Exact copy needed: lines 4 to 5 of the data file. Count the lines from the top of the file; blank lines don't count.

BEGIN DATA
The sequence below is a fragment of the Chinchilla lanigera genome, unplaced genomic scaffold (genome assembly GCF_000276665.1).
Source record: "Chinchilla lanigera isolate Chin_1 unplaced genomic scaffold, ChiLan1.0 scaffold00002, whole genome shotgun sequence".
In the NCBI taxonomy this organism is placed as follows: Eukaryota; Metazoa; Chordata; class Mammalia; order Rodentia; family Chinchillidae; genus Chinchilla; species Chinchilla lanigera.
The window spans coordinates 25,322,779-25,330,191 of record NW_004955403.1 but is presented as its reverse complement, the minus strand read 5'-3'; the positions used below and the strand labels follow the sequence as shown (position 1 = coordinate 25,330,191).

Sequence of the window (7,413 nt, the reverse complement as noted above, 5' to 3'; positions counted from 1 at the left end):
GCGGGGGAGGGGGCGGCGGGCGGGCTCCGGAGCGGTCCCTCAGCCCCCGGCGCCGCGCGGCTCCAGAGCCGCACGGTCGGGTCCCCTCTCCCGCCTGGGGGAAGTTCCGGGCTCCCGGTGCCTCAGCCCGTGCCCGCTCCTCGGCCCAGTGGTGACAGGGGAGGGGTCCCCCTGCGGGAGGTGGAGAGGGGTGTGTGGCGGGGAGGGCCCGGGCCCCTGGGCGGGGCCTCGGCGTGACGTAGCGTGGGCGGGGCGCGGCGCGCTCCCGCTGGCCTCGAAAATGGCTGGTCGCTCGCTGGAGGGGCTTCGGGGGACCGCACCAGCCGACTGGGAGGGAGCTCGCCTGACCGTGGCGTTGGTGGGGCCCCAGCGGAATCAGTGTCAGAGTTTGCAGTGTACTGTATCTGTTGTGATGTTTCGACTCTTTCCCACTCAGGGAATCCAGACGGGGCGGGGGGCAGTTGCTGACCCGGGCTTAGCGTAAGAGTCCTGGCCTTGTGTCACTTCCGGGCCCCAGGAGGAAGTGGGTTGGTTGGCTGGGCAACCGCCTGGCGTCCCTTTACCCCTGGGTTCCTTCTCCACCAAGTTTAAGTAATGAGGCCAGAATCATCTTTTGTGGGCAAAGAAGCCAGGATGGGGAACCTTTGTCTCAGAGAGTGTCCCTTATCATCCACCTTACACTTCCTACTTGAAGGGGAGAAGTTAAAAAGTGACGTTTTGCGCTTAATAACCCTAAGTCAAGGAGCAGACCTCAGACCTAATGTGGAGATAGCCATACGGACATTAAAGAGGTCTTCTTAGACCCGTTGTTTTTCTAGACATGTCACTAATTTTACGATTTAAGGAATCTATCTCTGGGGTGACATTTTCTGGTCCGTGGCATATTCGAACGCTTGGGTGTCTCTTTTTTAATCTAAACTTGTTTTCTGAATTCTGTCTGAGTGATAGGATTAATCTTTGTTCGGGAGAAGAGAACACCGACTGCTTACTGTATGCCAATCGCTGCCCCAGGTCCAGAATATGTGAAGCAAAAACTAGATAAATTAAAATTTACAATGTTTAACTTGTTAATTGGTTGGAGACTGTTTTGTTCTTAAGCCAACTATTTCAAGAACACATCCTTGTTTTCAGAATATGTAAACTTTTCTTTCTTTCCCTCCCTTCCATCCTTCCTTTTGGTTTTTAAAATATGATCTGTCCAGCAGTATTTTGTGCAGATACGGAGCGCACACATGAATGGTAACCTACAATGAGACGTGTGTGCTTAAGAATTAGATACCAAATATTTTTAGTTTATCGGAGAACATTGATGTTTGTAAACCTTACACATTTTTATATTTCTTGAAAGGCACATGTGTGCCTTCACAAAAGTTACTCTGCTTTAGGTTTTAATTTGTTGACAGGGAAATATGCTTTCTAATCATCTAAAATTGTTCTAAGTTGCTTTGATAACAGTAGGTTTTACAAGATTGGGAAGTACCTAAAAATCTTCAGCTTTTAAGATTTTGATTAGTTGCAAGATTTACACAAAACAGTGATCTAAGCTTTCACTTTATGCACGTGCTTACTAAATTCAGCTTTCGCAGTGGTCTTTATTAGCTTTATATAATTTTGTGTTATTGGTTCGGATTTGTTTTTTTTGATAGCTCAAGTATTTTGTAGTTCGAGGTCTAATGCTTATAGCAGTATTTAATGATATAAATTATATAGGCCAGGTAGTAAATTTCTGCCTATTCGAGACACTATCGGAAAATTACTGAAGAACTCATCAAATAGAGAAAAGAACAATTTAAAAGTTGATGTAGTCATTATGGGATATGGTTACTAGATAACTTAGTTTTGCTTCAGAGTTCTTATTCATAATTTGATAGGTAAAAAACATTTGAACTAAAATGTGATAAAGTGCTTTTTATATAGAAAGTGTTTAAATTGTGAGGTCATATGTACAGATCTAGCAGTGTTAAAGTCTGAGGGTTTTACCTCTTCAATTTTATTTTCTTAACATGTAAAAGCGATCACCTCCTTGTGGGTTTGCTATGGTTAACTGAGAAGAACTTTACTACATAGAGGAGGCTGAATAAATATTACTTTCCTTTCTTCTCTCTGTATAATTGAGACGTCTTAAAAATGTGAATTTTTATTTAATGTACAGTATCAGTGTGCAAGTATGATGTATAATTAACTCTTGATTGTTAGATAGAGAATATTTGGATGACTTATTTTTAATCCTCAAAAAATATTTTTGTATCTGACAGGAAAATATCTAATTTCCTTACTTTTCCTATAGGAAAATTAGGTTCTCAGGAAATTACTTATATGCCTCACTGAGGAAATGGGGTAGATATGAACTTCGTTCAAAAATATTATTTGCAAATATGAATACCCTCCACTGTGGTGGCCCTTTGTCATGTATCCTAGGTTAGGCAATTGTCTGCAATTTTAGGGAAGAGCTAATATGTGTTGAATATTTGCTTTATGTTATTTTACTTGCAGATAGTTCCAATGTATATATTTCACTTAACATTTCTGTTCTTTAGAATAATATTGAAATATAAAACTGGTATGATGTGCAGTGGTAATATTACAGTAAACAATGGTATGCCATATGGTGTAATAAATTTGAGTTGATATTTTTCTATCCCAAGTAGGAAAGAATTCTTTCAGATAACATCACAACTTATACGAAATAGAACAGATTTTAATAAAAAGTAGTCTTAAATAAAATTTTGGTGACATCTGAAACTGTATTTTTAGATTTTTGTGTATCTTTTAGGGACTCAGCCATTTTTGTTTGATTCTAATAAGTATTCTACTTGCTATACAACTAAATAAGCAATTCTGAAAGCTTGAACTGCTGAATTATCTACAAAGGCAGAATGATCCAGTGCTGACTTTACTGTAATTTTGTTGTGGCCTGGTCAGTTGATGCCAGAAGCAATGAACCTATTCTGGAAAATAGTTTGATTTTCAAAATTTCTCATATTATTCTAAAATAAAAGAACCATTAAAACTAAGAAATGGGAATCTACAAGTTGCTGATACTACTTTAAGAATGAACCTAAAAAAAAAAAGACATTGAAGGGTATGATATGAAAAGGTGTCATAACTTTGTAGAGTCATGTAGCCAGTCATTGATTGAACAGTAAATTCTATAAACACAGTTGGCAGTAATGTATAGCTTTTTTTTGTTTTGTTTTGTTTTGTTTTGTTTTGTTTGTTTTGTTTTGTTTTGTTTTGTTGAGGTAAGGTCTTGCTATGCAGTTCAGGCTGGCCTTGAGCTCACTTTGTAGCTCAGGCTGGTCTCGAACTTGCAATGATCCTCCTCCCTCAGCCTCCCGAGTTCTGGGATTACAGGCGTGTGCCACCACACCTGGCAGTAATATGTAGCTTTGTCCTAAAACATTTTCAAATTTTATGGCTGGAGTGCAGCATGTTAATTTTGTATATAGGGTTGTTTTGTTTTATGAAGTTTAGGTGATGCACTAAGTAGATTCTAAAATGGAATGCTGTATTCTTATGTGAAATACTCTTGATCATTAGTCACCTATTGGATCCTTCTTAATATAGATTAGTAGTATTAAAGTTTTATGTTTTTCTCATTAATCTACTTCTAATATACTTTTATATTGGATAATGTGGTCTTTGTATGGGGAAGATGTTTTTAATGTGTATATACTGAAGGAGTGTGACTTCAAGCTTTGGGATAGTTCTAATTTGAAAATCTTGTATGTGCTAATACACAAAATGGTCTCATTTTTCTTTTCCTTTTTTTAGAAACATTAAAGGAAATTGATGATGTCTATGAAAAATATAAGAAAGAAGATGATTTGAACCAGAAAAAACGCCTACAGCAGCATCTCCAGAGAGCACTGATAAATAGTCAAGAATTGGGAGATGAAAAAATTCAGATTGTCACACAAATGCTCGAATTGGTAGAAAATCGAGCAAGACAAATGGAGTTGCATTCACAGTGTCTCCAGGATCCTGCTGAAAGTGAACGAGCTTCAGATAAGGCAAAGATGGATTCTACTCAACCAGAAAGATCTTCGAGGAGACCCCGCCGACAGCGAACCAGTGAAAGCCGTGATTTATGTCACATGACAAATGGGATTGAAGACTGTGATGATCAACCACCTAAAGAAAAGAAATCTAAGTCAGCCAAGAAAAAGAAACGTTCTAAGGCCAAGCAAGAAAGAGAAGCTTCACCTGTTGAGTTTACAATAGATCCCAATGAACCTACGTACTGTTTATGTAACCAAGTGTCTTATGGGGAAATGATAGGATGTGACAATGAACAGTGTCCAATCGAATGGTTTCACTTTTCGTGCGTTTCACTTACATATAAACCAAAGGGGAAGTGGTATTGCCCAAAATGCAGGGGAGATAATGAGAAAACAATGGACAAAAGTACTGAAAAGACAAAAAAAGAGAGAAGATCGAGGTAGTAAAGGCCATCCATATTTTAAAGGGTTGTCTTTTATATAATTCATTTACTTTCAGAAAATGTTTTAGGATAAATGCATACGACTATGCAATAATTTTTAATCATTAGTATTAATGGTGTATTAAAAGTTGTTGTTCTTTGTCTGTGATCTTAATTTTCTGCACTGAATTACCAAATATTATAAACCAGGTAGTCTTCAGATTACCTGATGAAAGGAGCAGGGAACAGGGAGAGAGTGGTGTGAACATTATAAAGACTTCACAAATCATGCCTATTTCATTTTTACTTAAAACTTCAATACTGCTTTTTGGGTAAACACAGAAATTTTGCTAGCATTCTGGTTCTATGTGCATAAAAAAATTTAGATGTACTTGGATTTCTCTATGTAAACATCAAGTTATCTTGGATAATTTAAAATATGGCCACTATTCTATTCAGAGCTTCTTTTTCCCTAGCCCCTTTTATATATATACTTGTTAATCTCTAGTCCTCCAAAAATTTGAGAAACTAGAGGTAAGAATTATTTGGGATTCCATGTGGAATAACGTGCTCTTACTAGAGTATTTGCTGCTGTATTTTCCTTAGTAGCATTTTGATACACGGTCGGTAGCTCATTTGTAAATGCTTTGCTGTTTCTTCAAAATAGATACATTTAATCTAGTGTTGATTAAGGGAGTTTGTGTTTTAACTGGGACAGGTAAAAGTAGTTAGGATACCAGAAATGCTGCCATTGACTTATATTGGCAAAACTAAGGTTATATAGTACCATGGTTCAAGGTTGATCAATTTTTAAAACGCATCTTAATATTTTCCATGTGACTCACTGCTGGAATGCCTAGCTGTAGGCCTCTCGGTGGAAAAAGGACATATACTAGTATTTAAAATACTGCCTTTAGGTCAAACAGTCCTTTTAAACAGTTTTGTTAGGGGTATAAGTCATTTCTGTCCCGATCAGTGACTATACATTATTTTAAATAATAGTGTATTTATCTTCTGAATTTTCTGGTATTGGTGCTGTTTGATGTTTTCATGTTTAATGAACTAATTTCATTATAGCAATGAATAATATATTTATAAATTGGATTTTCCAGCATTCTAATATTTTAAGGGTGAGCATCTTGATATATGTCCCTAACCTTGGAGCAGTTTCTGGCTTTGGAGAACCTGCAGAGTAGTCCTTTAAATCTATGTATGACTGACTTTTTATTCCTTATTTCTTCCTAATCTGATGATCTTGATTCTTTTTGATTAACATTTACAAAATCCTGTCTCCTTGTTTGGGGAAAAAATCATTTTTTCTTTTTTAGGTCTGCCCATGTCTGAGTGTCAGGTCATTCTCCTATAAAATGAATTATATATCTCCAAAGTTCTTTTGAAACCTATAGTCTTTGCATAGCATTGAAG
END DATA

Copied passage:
The window spans coordinates 25,322,779-25,330,191 of record NW_004955403.1 but is presented as its reverse complement, the minus strand read 5'-3'; the positions used below and the strand labels follow the sequence as shown (position 1 = coordinate 25,330,191).

Sequence of the window (7,413 nt, the reverse complement as noted above, 5' to 3'; positions counted from 1 at the left end):